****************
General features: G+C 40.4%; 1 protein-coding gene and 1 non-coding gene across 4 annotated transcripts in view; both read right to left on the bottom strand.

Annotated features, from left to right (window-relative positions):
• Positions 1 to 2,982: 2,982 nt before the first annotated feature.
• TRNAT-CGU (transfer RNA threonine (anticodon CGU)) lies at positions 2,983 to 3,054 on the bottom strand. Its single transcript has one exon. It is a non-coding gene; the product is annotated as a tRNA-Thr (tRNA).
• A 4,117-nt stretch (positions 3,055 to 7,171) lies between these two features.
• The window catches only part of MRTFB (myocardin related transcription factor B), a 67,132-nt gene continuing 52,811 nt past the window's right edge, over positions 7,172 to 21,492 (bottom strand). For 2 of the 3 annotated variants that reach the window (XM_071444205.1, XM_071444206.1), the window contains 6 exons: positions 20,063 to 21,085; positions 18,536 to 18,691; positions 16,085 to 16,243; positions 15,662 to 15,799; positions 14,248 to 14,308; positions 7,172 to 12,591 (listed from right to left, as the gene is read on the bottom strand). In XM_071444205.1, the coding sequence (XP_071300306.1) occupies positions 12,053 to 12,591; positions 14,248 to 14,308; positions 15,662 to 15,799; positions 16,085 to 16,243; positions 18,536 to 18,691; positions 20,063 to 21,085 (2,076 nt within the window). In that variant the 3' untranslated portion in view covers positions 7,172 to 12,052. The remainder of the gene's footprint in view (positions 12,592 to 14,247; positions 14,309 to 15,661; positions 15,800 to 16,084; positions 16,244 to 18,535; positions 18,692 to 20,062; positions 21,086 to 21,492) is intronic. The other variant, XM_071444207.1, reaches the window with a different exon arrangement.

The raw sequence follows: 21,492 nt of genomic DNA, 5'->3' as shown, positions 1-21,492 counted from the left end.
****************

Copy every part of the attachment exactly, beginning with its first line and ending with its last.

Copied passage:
General features: G+C 40.4%; 1 protein-coding gene and 1 non-coding gene across 4 annotated transcripts in view; both read right to left on the bottom strand.

Annotated features, from left to right (window-relative positions):
• Positions 1 to 2,982: 2,982 nt before the first annotated feature.
• TRNAT-CGU (transfer RNA threonine (anticodon CGU)) lies at positions 2,983 to 3,054 on the bottom strand. Its single transcript has one exon. It is a non-coding gene; the product is annotated as a tRNA-Thr (tRNA).
• A 4,117-nt stretch (positions 3,055 to 7,171) lies between these two features.
• The window catches only part of MRTFB (myocardin related transcription factor B), a 67,132-nt gene continuing 52,811 nt past the window's right edge, over positions 7,172 to 21,492 (bottom strand). For 2 of the 3 annotated variants that reach the window (XM_071444205.1, XM_071444206.1), the window contains 6 exons: positions 20,063 to 21,085; positions 18,536 to 18,691; positions 16,085 to 16,243; positions 15,662 to 15,799; positions 14,248 to 14,308; positions 7,172 to 12,591 (listed from right to left, as the gene is read on the bottom strand). In XM_071444205.1, the coding sequence (XP_071300306.1) occupies positions 12,053 to 12,591; positions 14,248 to 14,308; positions 15,662 to 15,799; positions 16,085 to 16,243; positions 18,536 to 18,691; positions 20,063 to 21,085 (2,076 nt within the window). In that variant the 3' untranslated portion in view covers positions 7,172 to 12,052. The remainder of the gene's footprint in view (positions 12,592 to 14,247; positions 14,309 to 15,661; positions 15,800 to 16,084; positions 16,244 to 18,535; positions 18,692 to 20,062; positions 21,086 to 21,492) is intronic. The other variant, XM_071444207.1, reaches the window with a different exon arrangement.

The raw sequence follows: 21,492 nt of genomic DNA, 5'->3' as shown, positions 1-21,492 counted from the left end.